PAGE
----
As we're wrapping up March, which is Women's History Month, I have been thinking a lot about the women in my life. My mom, aunts, friends, mentors, coworkers, etc. who have influenced my life, and I'm grateful for the way I've been molded by each of them in both small ways and big. In the theme of a month about women, I wanted to share a little bit about one of my favorite San Francisco entrepreneurs, Lola Viggi. Read on for a Q&A with Lola below.
I met Lola a couple years back through a mutual friend, and absolutely loved her style and confidence from the get go (and obviously her amazing Italian accent). She's a co-founder of Italian Collective, a women's only, online tailoring service specializing in durable, handmade in Italy, bespoke fit apparel. Once I saw their shirts, I had to have one. Classic & simple, exactly the style I love, whether it's for work or for the weekend with a pair of boyfriend jeans, I needed one of their shirts. I asked my mom to get one for me for Christmas in 2015 and I was a beta tester when the company was just getting off the ground.
I remember Lola coming over to my apartment in San Francisco to take my measurements as well as returning to hand deliver the shirt to me, which was brought back from Italy on the airplane with her mom. It's one of my favorite shirts to this day - you can just tell it's made from such high quality materials and it fits like a glove, made personally for me.
I recently collaborated with Lola to help her shoot some of their items from IC's new shirt dress line, and be featured in their #thewayICthings campaign (see my contribution here)! I got to try on a few of their newest pieces and am IN LOVE with the shirt dresses.
Wearing the Italian Collective Apron Shirt Dress
Wearing the Italian Collective Romance Shirt Dress
In the spirit of Women's History Month & female entrepreneurship, I asked Lola some questions below to inspire YOU:
Photo by Thomas Heinser
1. What’s the best advice you have received in business that you wish to pass on to other female entrepreneurs?
A couple of months ago my mother said, “Good things take time.”
It was during a tense conversation. I was feeling like nothing was going right, that we were on a road to nowhere, and I was poking holes in our entire process. She definitely calmed me down when she said that. She reminded me that starting a business is, more than anything, a learning process - especially when it comes to Italian Collective (a business that my mother, sister and I are trying to launch with zero funding and not very much expertise). If nothing else, we are definitely learning every single week.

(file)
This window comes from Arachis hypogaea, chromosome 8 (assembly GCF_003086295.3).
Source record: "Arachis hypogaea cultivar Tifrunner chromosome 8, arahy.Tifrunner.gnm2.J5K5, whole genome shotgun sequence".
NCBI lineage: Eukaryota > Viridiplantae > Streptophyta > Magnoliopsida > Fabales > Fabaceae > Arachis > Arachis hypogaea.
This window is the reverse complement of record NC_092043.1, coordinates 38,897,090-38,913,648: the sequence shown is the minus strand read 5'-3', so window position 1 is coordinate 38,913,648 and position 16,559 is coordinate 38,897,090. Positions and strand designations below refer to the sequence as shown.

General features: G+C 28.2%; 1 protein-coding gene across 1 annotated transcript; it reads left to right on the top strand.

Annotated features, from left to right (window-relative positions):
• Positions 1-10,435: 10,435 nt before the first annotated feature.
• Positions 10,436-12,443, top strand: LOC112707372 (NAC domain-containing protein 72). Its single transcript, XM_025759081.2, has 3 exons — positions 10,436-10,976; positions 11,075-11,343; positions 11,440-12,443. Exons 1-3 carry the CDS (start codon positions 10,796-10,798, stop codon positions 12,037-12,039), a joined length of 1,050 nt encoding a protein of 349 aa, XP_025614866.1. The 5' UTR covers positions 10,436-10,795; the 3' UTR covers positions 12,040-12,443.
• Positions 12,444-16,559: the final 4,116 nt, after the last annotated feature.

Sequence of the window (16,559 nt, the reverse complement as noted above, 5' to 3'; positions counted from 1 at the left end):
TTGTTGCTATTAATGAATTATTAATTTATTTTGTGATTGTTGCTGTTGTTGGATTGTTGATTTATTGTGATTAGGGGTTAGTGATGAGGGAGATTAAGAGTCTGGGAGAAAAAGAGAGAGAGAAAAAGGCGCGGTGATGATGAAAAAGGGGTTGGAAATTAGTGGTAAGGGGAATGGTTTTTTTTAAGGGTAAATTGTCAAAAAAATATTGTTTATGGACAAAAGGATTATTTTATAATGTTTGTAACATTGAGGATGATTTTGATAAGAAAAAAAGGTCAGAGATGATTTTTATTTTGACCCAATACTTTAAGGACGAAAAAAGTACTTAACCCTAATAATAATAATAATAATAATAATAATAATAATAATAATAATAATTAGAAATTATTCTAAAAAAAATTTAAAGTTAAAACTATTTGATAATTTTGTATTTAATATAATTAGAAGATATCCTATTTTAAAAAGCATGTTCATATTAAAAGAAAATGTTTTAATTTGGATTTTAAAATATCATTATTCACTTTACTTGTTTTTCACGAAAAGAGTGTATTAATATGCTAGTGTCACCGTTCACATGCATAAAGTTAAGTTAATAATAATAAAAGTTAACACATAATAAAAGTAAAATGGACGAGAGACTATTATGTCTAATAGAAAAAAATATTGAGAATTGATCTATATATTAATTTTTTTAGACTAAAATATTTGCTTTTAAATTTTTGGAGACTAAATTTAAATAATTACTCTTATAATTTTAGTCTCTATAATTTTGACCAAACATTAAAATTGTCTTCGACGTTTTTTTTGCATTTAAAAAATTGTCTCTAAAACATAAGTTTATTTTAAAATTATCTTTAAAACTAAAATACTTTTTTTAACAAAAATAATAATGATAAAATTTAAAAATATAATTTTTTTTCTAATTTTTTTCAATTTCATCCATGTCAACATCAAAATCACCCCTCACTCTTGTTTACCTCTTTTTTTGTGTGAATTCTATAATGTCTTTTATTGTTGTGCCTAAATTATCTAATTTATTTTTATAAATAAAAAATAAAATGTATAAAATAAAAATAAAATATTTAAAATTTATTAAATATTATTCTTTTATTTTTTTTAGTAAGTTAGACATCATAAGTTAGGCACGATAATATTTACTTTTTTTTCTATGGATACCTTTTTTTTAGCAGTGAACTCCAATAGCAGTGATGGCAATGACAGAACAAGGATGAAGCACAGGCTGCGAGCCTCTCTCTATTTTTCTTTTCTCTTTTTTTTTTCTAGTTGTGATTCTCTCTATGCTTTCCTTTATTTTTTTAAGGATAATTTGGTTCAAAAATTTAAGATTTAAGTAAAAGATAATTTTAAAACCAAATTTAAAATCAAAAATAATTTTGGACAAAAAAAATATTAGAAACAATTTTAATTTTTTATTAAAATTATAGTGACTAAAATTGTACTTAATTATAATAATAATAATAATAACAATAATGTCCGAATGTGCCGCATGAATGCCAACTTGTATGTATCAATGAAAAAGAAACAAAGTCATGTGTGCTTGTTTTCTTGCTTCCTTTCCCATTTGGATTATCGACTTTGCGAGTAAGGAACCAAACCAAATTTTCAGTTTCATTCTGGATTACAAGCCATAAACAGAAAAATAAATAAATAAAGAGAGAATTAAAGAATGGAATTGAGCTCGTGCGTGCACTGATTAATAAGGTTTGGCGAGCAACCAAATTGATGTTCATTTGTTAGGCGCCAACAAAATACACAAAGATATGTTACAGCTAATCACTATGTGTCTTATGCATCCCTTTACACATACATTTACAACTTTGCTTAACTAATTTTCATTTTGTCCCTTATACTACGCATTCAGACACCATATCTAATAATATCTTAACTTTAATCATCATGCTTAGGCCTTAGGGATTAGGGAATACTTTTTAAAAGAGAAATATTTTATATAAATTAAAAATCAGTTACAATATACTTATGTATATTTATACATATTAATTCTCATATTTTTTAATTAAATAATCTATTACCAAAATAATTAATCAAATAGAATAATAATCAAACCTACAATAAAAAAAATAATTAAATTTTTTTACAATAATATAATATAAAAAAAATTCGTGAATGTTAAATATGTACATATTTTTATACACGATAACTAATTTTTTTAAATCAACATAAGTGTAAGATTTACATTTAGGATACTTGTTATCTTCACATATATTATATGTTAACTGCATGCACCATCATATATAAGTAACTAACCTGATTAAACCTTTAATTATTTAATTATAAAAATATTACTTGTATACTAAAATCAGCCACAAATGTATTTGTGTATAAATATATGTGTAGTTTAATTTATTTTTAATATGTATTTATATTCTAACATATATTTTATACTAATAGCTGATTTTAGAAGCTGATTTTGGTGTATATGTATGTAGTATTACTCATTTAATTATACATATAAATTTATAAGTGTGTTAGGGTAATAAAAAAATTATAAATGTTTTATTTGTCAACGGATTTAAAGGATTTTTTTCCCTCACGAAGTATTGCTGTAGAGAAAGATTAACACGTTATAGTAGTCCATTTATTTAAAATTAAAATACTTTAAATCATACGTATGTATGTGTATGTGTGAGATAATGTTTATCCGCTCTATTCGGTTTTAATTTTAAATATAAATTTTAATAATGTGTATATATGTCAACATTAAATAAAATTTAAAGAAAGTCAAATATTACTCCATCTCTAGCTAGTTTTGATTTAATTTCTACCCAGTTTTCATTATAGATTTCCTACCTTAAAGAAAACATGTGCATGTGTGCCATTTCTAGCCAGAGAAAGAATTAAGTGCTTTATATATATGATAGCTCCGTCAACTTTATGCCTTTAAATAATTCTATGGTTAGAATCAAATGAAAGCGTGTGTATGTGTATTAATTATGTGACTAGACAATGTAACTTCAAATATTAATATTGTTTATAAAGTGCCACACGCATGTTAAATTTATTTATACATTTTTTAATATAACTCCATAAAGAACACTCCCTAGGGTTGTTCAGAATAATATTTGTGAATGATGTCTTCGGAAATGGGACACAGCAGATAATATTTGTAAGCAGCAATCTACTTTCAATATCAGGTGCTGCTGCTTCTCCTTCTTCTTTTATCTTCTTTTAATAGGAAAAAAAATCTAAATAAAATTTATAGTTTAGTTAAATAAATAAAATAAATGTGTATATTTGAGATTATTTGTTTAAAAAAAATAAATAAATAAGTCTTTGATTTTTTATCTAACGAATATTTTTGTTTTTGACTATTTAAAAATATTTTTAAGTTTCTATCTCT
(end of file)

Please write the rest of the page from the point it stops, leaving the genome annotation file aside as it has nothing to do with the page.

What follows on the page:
I think we live in a culture, especially in the Bay Area, which is pretty cutthroat. It’s easy to feel like, well if it’s not up and running and making millions of dollars in the first years then chuck it. Deep breaths, and carry on. Every mistake or hiccup is a good opportunity to try something different, and persevere in your idea. If you ever get down on yourself, listen to NPR’s podcast “How I Built This.” It’s energizing and inspiring to hear other startup stories and their early stage beginning. For example, did you know that Crate and Barrel was started by a 23 year-old couple with a passion for European designs in Northbrook, Illinois - with $17,000 borrowed dollars?
2. What was the hardest part about getting started and initially launching Italian Collective and how did you overcome the challenges?
Surprisingly, what I thought would be the hardest things turned out to be the easy ones, like getting incorporated, setting up the foundation of a business (emails, banks, payment service, FedEx, etc.), branding (thank you Nina), and finding beta testers. It’s not until you try to start a company that you realize how complex everything is, so the hard tasks become easy, and the harder tasks become your day to day.
I would say the hardest thing to date is figuring out the ordering and sales process, finding our target market, and narrowing in on one specific vision. We started out in bespoke shirts for women, which is not an easy feat. Measuring women, with their hips and curves and busts (get it girls), and getting the perfect shirt down was quite a challenge. There is a reason that a lot of brands have not gone down that route! We had a lot of issues along the way, with a decently high fail rate. Every shirt mess-up was our loss. Somewhere along the way, we realized that to nail down this process, we’d need money. To get money, we’d need more sales, faster turnarounds. So, we recently decided to move into bespoke AND standard sized shirts and dresses (and shirt-dresses) for women - so that we can continue this project and see where it takes us. Soon, you will be able to order off of our website, simply select your size, and voila your shirt will be made to order. On the backend, we will be continuing to refine our measuring process, so that women who want bespoke shirts can come to us to find the perfect fit.
3. With a full-time job on top of Italian Collective, how do you find enough time in the day for work, a social life, your friends and boyfriend, vacation, etc.? How do you prioritize and stay organized enough to do it all?